Pre-agreement Checklist

Before you enter any agreement or pay any money, it’s important to know exactly what you are agreeing to. Use the pre-agreement checklist to make sure you discuss the most important matters before you make any commitments.

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Printable checklist

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What should I do before entering an agreement?

1. Meet all your potential flatmates

You should always meet your new flatmate before entering an agreement or paying any money. Preferably, this means meeting in person at an inspection of the property. If this is not possible, you could organise a Skype or phone call instead. To make sure a place is the right fit, it is best for the new flatmate to meet everybody living there before making any commitments.

Tip: Remember, you’re going to be living with the potential flatmates, so it is very important to find people you know you can get along with.

2. Exchange basic details of potential flatmates and the property

The people offering and looking for a room should exchange basic details including:

  • Name
  • Current address
  • Contact details: mobile phone number, email, etc.

Tip: It is also a good idea to view the other person’s ID when you meet them.

3. What type of agreement?

You should discuss what type of agreement you’re going to use. Flatmates.com.au recommends using a residential tenancy agreement in more share accommodation situations.

  • Residential Tenancy Agreement or common law agreement? (Flatmates.com.au recommends using a residential tenancy agreement in most share accommodation situations)
  • Is the agreement for a fixed term (e.g. 6 months) or periodic (i.e. continues indefinitely until terminated)?

Read more about the different types of share accommodation agreements.

4. Bond (Security Deposit)

If the person offering the room requires a bond, you will need to discuss how it will work.

  • Is a bond required?
  • How much is the bond?
  • Who holds the bond during the tenancy?

Read more about bonds.

5. Rent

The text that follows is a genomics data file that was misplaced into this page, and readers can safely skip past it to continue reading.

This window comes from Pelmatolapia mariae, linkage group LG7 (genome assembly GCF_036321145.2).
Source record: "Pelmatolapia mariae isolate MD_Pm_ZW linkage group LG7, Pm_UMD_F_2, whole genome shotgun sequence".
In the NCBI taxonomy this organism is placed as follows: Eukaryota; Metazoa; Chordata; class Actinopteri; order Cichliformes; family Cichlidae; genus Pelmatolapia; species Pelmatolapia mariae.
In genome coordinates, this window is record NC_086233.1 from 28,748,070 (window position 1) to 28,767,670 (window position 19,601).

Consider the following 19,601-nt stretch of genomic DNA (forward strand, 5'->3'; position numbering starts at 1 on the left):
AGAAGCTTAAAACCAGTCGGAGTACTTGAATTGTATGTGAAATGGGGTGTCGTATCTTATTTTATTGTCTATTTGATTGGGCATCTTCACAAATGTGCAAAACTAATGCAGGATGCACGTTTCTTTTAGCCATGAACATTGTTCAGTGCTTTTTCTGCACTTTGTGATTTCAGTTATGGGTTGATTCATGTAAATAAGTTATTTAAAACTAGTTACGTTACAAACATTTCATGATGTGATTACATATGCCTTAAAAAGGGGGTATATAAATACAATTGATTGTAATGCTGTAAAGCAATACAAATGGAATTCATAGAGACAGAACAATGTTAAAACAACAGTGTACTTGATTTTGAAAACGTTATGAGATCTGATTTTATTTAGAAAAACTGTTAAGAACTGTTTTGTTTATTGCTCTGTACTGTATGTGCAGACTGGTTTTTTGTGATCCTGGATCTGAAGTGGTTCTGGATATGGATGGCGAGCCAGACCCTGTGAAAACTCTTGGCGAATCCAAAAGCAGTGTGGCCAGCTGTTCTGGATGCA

You’ll need to negotiate how much the rent is and how it will be paid.

  • How much is the rent?
  • Who is the rent paid to?
  • How regularly is rent paid? Weekly, fortnightly, monthly?
  • How will rent and other amounts be paid? Cash, bank transfer, cheque?
  • On what day should rent be paid?
  • How are receipts given? (receipts should always be given, especially for cash payments)

Tip: direct bank transfer is the safest way to pay rent. Never use untraceable money transfer systems like Western Union.

Read more about paying rent.

6. How are the bills paid?

It is very important to discuss how bills are paid. This allows a potential flatmate to decide whether they can afford to live in the share house.

  • What kind of bills does the flatmate need to pay? (e.g. water, electricity, gas, phone, internet)
  • How much does the flatmate pay?
    • Are the bills divided equally or is usage separately metered?
    • Are the bills included in the rent?
  • How are bills paid? Directly to the company/government or to the landlord?

Read more about paying bills.

7. Is the room furnished?

The new flatmate needs to know if they will need to bring their own furniture.

  • Does the room come with a bed and other furniture?
  • Is there anything else provided with the room or property?

8. Which parts of the property can the new flatmate use?

In a share house, generally each flatmate has their own room and access to shared facilities.

  • Which parts of the property does the flatmate have exclusive use of? (e.g. bedroom)
  • Which parts does the flatmate have shared access to? (e.g. bathrooms, laundry, kitchen)
  • Are there any parts of the property the tenant cannot access?

9. Are there any house rules?

The existing flatmates often have house rules about chores and other matters. The new flatmate should be made aware of these before making any commitments.

  • What is the new flatmate expected to do?
  • Is there anything that the flatmate is not allowed to do?

Read more about rights and obligations during the tenancy.

10. How does the agreement end?

Understanding when and how the agreement can end will help to avoid disputes in the future.

  • How much notice needs to be given to end the agreement? (e.g. 2-4 weeks)
  • If the agreement is for a fixed term, is the flatmate expected to move out at the end?

Read more about ending the agreement.


These legal guides provide a brief summary and introduction of the laws and regulations affecting share accommodation. They do not cover all cases in all legal jurisdictions and might not apply in your specific share accommodation situation. It is important that you use this information as a guide only and seek independent Legal Advice or consult the Relevant Acts. We do not accept any liability that may arise from the use of this information.